A Lubavitcher Entered North Korea


A Lubavitcher Entered North Korea



Photographer Meir Alfasi dared to visit isolated North Korea and despite constant surveillance, he found common ground with them.


By COLlive reporter

He has visited 80 countries, put on Tefillin on the jungles of South America and printed editions of Tanya on the Everest Mountain and in Antarctica.

Now, Meir Alfasi seems to have topped himself and even made history again.

The 33-year-old Lubavitcher photographer and father of 4 children has visited the isolated North Korea, the infamous East Asian country ruled by Kim Jong-un.

The trigger to the audacious trip was the groundbreaking summit of the Korean dictator with US President Donald Trump.

“I said, I’ll be the first Lubavitcher there,” Alfasi told Ynet. “I first presented myself in the documents as a teacher, because journalists aren’t allowed to visit – they are considered the greatest enemies.”

Alfasi even provided them with the phone number of schools to verify his teaching status. “But then my contact person told me I wasn’t approved because my photos were posted on an English news website and they found it.”

Alfasi ended up admitting that he is also a photographer. Nevertheless, he was granted entrance and was signed on a document that “if I give a bad name to the country I would have to pay a fine” and that he cannot bring any camera equipment or post photos on social media.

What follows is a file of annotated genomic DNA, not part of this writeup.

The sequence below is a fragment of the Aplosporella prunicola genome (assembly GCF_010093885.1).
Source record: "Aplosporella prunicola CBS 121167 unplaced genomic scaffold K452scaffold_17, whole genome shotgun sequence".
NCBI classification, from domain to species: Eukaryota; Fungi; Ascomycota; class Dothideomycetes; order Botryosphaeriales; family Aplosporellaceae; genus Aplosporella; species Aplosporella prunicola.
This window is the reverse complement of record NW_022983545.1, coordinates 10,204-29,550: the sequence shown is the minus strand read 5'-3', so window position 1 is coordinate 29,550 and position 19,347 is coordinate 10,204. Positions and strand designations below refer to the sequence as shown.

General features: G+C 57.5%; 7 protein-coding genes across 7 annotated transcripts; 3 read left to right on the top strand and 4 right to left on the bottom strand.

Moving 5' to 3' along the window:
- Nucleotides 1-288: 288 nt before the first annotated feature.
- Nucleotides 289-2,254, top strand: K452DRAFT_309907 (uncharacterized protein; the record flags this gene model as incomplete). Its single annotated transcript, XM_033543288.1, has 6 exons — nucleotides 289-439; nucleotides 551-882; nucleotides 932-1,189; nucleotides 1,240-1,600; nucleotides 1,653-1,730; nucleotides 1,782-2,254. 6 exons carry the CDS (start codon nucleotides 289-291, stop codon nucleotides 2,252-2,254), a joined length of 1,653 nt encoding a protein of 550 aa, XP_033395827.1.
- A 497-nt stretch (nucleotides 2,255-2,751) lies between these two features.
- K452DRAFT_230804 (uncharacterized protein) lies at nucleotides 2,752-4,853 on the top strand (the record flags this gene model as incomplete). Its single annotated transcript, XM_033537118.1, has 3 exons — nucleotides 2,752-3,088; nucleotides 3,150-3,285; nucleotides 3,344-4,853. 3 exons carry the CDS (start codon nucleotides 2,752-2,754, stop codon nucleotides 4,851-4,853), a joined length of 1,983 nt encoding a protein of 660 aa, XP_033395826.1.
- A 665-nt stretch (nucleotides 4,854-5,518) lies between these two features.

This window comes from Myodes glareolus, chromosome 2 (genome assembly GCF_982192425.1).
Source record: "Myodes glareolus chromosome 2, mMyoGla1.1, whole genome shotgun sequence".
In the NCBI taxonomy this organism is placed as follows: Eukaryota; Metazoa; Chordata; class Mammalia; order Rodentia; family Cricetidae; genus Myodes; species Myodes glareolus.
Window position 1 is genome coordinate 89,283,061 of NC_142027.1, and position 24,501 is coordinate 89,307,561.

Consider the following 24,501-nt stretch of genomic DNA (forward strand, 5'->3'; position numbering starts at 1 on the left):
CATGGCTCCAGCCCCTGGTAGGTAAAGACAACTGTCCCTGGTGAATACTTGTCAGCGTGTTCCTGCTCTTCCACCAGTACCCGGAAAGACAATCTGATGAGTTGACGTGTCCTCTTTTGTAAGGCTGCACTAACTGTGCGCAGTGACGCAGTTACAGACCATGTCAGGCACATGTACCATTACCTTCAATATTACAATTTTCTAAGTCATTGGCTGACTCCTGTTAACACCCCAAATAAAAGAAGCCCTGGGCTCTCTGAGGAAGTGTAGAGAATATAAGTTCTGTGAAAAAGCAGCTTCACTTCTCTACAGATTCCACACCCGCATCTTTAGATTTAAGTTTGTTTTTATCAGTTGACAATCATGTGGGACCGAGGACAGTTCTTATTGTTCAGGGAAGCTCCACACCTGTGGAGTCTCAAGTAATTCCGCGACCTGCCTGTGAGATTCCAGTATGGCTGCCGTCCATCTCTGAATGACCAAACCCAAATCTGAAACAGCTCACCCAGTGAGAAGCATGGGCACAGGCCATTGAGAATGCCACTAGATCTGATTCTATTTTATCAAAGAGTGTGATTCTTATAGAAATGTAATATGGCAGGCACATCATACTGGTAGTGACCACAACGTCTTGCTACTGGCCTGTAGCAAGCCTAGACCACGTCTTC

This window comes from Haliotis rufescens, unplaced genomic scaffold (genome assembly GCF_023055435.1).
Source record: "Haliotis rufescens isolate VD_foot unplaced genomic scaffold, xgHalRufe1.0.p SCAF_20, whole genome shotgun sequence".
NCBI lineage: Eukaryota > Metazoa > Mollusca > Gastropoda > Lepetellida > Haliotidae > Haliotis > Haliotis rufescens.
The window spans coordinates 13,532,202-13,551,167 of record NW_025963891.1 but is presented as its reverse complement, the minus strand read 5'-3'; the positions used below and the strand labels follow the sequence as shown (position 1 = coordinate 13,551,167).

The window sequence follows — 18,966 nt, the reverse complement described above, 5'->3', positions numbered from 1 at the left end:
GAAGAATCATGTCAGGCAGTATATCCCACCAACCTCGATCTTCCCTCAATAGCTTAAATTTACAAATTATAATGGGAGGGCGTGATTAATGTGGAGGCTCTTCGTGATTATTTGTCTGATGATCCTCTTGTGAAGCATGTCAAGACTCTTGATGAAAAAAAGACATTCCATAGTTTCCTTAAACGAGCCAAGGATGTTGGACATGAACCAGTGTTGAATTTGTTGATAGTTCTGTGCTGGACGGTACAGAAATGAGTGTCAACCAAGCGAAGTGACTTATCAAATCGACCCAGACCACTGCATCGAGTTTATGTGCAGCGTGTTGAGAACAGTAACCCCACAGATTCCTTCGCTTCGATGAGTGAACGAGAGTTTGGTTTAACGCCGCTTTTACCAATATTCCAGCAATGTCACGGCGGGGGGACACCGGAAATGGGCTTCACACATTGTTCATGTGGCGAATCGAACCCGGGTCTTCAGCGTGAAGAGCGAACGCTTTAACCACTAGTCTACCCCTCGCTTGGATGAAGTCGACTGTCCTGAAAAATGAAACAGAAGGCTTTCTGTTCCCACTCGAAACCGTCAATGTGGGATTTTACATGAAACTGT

“I came to China, got a visa to the North, and from there I boarded a rickety Russian plane to Pyongyang,” he said. North Korean tennis players on the flight and the Westerners wouldn’t talk to him.

During the flight was when he began doubting his decision. “I had already begun calculating that I’d rather die on the plane and not somewhere in North Korea while being tortured…”

Despite the explicit instruction, Alfasi arrived with no fewer than three professional cameras, including a Go-Pro. He also came with a Tallis, Tefillin, a siddur and a few cards about the Seven Noahide Laws.

At one point, border control brought a hammer to try to break open his black Tefillin boxes. His translators had lied, saying that the boxes don’t contain any prayer and are not associated with religion.

Alfasi visited the national monuments with the statues of the country’s leaders. He was instructed to purchase flowers as a sign of honor, not to put his hands in his pockets, or take a selfie. He was also told to bow.

Instead, he began reciting the Aleinu prayer and bowed at the words praising Hashem. “I forgot that my hands were behind my back and I got hit by my tour guides,” he said.

The next morning, Alfasi says his guide asked why he was talking to himself in his hotel room. “Until that point, I had no idea that they were listening to me the whole time,” he said. “I was never allowed to walk alone or make contact with anyone else.”

He says North Korea is the greatest “show” in the world. “Their museums are beautiful, the people are dressed beautifully and there are impressive buildings in the streets, but it’s all a facade, he says, noting the hungry children he also saw on side roads.

Despite the fear, Alfasi did not hide his Chassidic or Israeli identity, walking proudly with a black fedora and a kapota at times. “Every place that I mentioned Israel, I was welcomed with open arms,” he said.

He also found similarities between the locals and the frum Jewish community. “They get married through a shidduch – through a matchmaker or a relative. The girls at the ages of 24-28 and the boys between 28-32. And they don’t live together before marriage.”

Alfasi proudly noted that “Coca Cola does not exist in North Korea but Chabad has already been there.”

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